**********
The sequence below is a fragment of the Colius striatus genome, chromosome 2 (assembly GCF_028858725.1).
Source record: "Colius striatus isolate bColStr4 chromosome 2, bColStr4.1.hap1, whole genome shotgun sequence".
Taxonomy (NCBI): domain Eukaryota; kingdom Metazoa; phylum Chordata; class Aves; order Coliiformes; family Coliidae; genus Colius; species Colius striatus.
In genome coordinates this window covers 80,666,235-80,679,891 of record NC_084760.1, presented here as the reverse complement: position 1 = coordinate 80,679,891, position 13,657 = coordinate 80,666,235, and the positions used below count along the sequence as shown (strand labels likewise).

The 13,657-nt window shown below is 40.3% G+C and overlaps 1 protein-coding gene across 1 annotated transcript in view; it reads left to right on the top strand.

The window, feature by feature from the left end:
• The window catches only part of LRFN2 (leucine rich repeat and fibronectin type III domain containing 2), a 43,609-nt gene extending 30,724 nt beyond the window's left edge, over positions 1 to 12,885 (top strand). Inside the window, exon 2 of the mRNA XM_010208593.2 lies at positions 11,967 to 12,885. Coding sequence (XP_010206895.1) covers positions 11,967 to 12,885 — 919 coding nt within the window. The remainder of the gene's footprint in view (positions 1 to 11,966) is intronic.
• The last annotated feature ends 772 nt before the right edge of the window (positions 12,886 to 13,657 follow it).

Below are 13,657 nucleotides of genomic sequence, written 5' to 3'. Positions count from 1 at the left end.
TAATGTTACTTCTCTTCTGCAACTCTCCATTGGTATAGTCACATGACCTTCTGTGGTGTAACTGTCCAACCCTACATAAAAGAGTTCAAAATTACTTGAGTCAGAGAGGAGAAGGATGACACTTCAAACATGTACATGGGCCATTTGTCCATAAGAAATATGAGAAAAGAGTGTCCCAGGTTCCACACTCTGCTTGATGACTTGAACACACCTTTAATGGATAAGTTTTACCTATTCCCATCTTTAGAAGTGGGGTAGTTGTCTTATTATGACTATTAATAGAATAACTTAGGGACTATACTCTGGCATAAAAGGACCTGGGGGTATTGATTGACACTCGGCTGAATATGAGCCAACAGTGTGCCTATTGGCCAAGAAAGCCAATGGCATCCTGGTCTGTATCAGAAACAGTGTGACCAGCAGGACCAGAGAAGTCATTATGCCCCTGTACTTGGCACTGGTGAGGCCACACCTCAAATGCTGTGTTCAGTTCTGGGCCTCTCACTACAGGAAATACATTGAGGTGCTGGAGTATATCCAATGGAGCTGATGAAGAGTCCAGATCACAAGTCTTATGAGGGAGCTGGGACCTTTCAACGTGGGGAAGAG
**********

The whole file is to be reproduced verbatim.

The sequence below is a fragment of the Colius striatus genome, chromosome 2 (assembly GCF_028858725.1).
Source record: "Colius striatus isolate bColStr4 chromosome 2, bColStr4.1.hap1, whole genome shotgun sequence".
Taxonomy (NCBI): domain Eukaryota; kingdom Metazoa; phylum Chordata; class Aves; order Coliiformes; family Coliidae; genus Colius; species Colius striatus.
In genome coordinates this window covers 80,666,235-80,679,891 of record NC_084760.1, presented here as the reverse complement: position 1 = coordinate 80,679,891, position 13,657 = coordinate 80,666,235, and the positions used below count along the sequence as shown (strand labels likewise).

The 13,657-nt window shown below is 40.3% G+C and overlaps 1 protein-coding gene across 1 annotated transcript in view; it reads left to right on the top strand.

The window, feature by feature from the left end:
• The window catches only part of LRFN2 (leucine rich repeat and fibronectin type III domain containing 2), a 43,609-nt gene extending 30,724 nt beyond the window's left edge, over positions 1 to 12,885 (top strand). Inside the window, exon 2 of the mRNA XM_010208593.2 lies at positions 11,967 to 12,885. Coding sequence (XP_010206895.1) covers positions 11,967 to 12,885 — 919 coding nt within the window. The remainder of the gene's footprint in view (positions 1 to 11,966) is intronic.
• The last annotated feature ends 772 nt before the right edge of the window (positions 12,886 to 13,657 follow it).

Below are 13,657 nucleotides of genomic sequence, written 5' to 3'. Positions count from 1 at the left end.
TAATGTTACTTCTCTTCTGCAACTCTCCATTGGTATAGTCACATGACCTTCTGTGGTGTAACTGTCCAACCCTACATAAAAGAGTTCAAAATTACTTGAGTCAGAGAGGAGAAGGATGACACTTCAAACATGTACATGGGCCATTTGTCCATAAGAAATATGAGAAAAGAGTGTCCCAGGTTCCACACTCTGCTTGATGACTTGAACACACCTTTAATGGATAAGTTTTACCTATTCCCATCTTTAGAAGTGGGGTAGTTGTCTTATTATGACTATTAATAGAATAACTTAGGGACTATACTCTGGCATAAAAGGACCTGGGGGTATTGATTGACACTCGGCTGAATATGAGCCAACAGTGTGCCTATTGGCCAAGAAAGCCAATGGCATCCTGGTCTGTATCAGAAACAGTGTGACCAGCAGGACCAGAGAAGTCATTATGCCCCTGTACTTGGCACTGGTGAGGCCACACCTCAAATGCTGTGTTCAGTTCTGGGCCTCTCACTACAGGAAATACATTGAGGTGCTGGAGTATATCCAATGGAGCTGATGAAGAGTCCAGATCACAAGTCTTATGAGGGAGCTGGGACCTTTCAACGTGGGGAAGAG